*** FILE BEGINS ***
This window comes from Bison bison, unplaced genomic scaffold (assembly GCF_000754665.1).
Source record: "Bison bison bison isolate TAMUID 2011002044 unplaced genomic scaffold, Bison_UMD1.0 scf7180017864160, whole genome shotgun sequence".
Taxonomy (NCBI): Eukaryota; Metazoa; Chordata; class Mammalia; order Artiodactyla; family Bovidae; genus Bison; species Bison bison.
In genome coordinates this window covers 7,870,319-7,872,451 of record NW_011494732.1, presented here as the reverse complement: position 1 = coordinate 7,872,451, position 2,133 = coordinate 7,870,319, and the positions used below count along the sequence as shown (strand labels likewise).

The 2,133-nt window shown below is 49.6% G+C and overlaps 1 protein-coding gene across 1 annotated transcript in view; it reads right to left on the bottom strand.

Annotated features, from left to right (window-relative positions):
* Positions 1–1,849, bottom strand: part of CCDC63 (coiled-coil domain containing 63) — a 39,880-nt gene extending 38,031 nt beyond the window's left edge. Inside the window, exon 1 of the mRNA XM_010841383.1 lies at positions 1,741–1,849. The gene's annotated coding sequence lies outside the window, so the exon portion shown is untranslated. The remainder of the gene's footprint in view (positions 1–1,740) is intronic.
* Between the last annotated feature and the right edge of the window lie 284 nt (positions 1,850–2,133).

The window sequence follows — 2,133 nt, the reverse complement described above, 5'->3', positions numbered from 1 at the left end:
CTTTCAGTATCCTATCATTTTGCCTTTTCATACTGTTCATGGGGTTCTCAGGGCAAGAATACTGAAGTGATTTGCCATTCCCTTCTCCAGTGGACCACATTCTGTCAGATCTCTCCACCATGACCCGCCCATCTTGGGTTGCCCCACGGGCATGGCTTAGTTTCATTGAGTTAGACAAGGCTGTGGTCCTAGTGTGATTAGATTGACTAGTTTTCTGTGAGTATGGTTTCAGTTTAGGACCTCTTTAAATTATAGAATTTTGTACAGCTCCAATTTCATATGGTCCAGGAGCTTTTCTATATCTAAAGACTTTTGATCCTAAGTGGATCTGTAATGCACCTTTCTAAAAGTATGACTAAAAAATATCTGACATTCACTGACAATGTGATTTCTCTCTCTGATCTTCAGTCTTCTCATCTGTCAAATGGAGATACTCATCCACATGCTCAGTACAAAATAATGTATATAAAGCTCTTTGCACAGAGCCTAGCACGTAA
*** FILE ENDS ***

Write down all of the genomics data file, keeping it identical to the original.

This window comes from Bison bison, unplaced genomic scaffold (assembly GCF_000754665.1).
Source record: "Bison bison bison isolate TAMUID 2011002044 unplaced genomic scaffold, Bison_UMD1.0 scf7180017864160, whole genome shotgun sequence".
Taxonomy (NCBI): Eukaryota; Metazoa; Chordata; class Mammalia; order Artiodactyla; family Bovidae; genus Bison; species Bison bison.
In genome coordinates this window covers 7,870,319-7,872,451 of record NW_011494732.1, presented here as the reverse complement: position 1 = coordinate 7,872,451, position 2,133 = coordinate 7,870,319, and the positions used below count along the sequence as shown (strand labels likewise).

The 2,133-nt window shown below is 49.6% G+C and overlaps 1 protein-coding gene across 1 annotated transcript in view; it reads right to left on the bottom strand.

Annotated features, from left to right (window-relative positions):
* Positions 1–1,849, bottom strand: part of CCDC63 (coiled-coil domain containing 63) — a 39,880-nt gene extending 38,031 nt beyond the window's left edge. Inside the window, exon 1 of the mRNA XM_010841383.1 lies at positions 1,741–1,849. The gene's annotated coding sequence lies outside the window, so the exon portion shown is untranslated. The remainder of the gene's footprint in view (positions 1–1,740) is intronic.
* Between the last annotated feature and the right edge of the window lie 284 nt (positions 1,850–2,133).

The window sequence follows — 2,133 nt, the reverse complement described above, 5'->3', positions numbered from 1 at the left end:
CTTTCAGTATCCTATCATTTTGCCTTTTCATACTGTTCATGGGGTTCTCAGGGCAAGAATACTGAAGTGATTTGCCATTCCCTTCTCCAGTGGACCACATTCTGTCAGATCTCTCCACCATGACCCGCCCATCTTGGGTTGCCCCACGGGCATGGCTTAGTTTCATTGAGTTAGACAAGGCTGTGGTCCTAGTGTGATTAGATTGACTAGTTTTCTGTGAGTATGGTTTCAGTTTAGGACCTCTTTAAATTATAGAATTTTGTACAGCTCCAATTTCATATGGTCCAGGAGCTTTTCTATATCTAAAGACTTTTGATCCTAAGTGGATCTGTAATGCACCTTTCTAAAAGTATGACTAAAAAATATCTGACATTCACTGACAATGTGATTTCTCTCTCTGATCTTCAGTCTTCTCATCTGTCAAATGGAGATACTCATCCACATGCTCAGTACAAAATAATGTATATAAAGCTCTTTGCACAGAGCCTAGCACGTAA